Elegy for a suicidal bird by John Roth

A cardinal opens its ragged wings against the sky like an old wound; something red and feather-fringed caught up by the sweeping cold, berry in beak, as it dips in and out of the wind. Shaky in its first flight, the cardinal adjusts its tail, throws its body onto the strongest current, quivering in the … Read more

Enter Helena by Joseph Mills

She thought the role rubbish but she had agreed to it because he swore there’d be a good part in his next play: It Is What It Is something more than the usual witch, wench, lady in waiting, something, he had hinted, with weapons and the chance to use them. She wasn’t naïve. She knew … Read more

Enter Duke [disguised] by Joe Mills

We see through the disguise, as we’re meant to. Just as we know who is Rosalind and Viola and Portia no matter their clothes. We smile when Henry the Fifth, camouflaged by a cloak, says to his soldiers, “The king is but a man as I am.” We recognize the deceptions of Iago and Aaron … Read more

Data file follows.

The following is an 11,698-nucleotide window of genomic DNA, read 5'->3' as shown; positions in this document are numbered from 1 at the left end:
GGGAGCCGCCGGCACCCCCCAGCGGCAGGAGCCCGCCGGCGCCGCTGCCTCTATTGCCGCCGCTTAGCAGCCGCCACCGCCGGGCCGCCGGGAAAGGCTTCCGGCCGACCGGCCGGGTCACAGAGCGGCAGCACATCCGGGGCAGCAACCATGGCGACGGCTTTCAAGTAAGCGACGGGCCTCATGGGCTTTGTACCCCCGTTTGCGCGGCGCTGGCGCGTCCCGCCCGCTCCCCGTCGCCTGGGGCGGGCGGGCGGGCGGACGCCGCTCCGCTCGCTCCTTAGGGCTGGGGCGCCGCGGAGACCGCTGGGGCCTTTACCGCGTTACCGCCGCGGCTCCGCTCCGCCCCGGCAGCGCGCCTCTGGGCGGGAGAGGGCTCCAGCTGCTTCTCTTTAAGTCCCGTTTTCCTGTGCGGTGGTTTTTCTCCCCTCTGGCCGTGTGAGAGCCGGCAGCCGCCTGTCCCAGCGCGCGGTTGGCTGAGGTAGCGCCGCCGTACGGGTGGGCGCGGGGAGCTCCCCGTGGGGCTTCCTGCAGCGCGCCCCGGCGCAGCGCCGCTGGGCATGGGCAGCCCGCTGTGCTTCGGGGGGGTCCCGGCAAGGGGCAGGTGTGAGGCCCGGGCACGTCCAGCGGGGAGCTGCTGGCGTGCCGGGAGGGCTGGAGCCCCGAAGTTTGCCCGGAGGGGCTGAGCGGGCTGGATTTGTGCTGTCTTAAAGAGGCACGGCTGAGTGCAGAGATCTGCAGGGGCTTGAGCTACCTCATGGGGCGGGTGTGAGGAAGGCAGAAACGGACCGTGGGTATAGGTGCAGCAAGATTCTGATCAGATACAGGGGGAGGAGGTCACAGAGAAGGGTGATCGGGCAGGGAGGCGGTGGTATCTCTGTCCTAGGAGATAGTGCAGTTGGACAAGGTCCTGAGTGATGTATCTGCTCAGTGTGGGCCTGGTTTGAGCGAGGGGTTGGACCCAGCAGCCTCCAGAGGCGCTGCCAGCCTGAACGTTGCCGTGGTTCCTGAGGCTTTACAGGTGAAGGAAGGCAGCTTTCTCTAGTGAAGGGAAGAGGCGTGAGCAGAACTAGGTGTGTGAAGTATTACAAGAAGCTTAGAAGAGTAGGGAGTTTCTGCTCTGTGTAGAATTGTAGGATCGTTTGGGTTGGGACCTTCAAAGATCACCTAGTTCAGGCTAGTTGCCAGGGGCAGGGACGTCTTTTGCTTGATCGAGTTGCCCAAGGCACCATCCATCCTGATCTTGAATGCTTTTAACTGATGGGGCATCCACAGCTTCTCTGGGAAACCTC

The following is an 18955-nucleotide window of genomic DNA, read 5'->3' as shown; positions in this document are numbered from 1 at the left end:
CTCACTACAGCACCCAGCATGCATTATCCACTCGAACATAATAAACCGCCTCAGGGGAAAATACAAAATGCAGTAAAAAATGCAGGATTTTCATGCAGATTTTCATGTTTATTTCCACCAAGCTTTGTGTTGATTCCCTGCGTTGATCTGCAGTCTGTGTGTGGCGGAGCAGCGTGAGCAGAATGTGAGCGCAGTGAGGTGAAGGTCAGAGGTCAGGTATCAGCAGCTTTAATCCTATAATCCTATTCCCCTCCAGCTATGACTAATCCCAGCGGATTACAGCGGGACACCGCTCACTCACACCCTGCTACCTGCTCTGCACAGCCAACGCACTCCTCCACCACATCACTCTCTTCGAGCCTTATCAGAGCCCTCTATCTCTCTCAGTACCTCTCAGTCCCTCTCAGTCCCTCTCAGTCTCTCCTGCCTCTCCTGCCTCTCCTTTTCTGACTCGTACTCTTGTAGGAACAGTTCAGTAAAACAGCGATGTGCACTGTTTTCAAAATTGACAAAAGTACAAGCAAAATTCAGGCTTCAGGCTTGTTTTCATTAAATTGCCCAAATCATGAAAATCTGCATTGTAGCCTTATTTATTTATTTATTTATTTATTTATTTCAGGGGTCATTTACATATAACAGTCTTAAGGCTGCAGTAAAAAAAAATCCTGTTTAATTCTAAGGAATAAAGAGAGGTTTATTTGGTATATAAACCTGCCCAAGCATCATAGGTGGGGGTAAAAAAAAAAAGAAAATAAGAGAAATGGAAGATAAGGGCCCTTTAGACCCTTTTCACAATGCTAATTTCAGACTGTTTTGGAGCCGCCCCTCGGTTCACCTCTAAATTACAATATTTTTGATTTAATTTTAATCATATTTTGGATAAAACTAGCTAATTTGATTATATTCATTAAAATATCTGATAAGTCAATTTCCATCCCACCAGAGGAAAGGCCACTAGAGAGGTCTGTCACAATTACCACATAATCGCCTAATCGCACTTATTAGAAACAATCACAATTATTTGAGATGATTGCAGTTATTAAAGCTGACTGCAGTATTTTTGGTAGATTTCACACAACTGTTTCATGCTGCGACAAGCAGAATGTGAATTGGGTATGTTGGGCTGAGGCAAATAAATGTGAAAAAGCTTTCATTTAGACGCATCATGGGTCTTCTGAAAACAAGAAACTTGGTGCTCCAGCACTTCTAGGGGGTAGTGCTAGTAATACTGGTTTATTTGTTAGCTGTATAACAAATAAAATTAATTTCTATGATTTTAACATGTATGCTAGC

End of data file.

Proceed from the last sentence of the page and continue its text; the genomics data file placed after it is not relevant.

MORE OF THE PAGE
Enter Viola, a Captain, and Sailors by Joe Mills

Shipwrecked and washed ashore, disoriented in a strange new world, it’s a story familiar from The Odyssey, Robinson Crusoe, Lost, video games, our immigrant grandparents, our divorced parents. And it will happen to us as well. The key is to recognize when you’re free from family, you’re free to make yourself into what you can … Read more

The Waterboy Looks Past the Team by Clyde Kessler

I watch for a house in a moon crater. Smoke nudges the rim. A light hangs across three chimneys, and an astronaut sits down on the roof, and she waves.   It might be the ghost of one of my aunts. She might be looking for a hinge that bounced from a rocket. She might … Read more